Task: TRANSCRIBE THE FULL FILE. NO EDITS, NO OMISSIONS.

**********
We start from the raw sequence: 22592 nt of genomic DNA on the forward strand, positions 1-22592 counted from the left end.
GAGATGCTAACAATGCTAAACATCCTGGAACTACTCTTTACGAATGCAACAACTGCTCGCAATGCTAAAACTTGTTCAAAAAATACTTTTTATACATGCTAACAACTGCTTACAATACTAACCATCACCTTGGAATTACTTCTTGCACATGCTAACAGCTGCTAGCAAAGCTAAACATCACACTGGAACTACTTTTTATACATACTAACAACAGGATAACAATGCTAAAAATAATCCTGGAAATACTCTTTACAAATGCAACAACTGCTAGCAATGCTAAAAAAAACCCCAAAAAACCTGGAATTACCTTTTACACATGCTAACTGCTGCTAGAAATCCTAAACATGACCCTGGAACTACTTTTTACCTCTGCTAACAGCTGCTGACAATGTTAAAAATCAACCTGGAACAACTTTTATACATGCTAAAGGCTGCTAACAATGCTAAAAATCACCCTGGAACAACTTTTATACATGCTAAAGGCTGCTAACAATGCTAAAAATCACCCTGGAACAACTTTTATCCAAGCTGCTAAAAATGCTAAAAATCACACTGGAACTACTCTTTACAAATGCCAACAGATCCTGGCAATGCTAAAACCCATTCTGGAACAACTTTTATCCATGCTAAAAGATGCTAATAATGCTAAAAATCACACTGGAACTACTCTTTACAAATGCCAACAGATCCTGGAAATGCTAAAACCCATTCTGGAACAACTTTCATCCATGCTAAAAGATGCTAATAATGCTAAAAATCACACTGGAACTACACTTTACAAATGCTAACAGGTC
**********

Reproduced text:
We start from the raw sequence: 22592 nt of genomic DNA on the forward strand, positions 1-22592 counted from the left end.
GAGATGCTAACAATGCTAAACATCCTGGAACTACTCTTTACGAATGCAACAACTGCTCGCAATGCTAAAACTTGTTCAAAAAATACTTTTTATACATGCTAACAACTGCTTACAATACTAACCATCACCTTGGAATTACTTCTTGCACATGCTAACAGCTGCTAGCAAAGCTAAACATCACACTGGAACTACTTTTTATACATACTAACAACAGGATAACAATGCTAAAAATAATCCTGGAAATACTCTTTACAAATGCAACAACTGCTAGCAATGCTAAAAAAAACCCCAAAAAACCTGGAATTACCTTTTACACATGCTAACTGCTGCTAGAAATCCTAAACATGACCCTGGAACTACTTTTTACCTCTGCTAACAGCTGCTGACAATGTTAAAAATCAACCTGGAACAACTTTTATACATGCTAAAGGCTGCTAACAATGCTAAAAATCACCCTGGAACAACTTTTATACATGCTAAAGGCTGCTAACAATGCTAAAAATCACCCTGGAACAACTTTTATCCAAGCTGCTAAAAATGCTAAAAATCACACTGGAACTACTCTTTACAAATGCCAACAGATCCTGGCAATGCTAAAACCCATTCTGGAACAACTTTTATCCATGCTAAAAGATGCTAATAATGCTAAAAATCACACTGGAACTACTCTTTACAAATGCCAACAGATCCTGGAAATGCTAAAACCCATTCTGGAACAACTTTCATCCATGCTAAAAGATGCTAATAATGCTAAAAATCACACTGGAACTACACTTTACAAATGCTAACAGGTC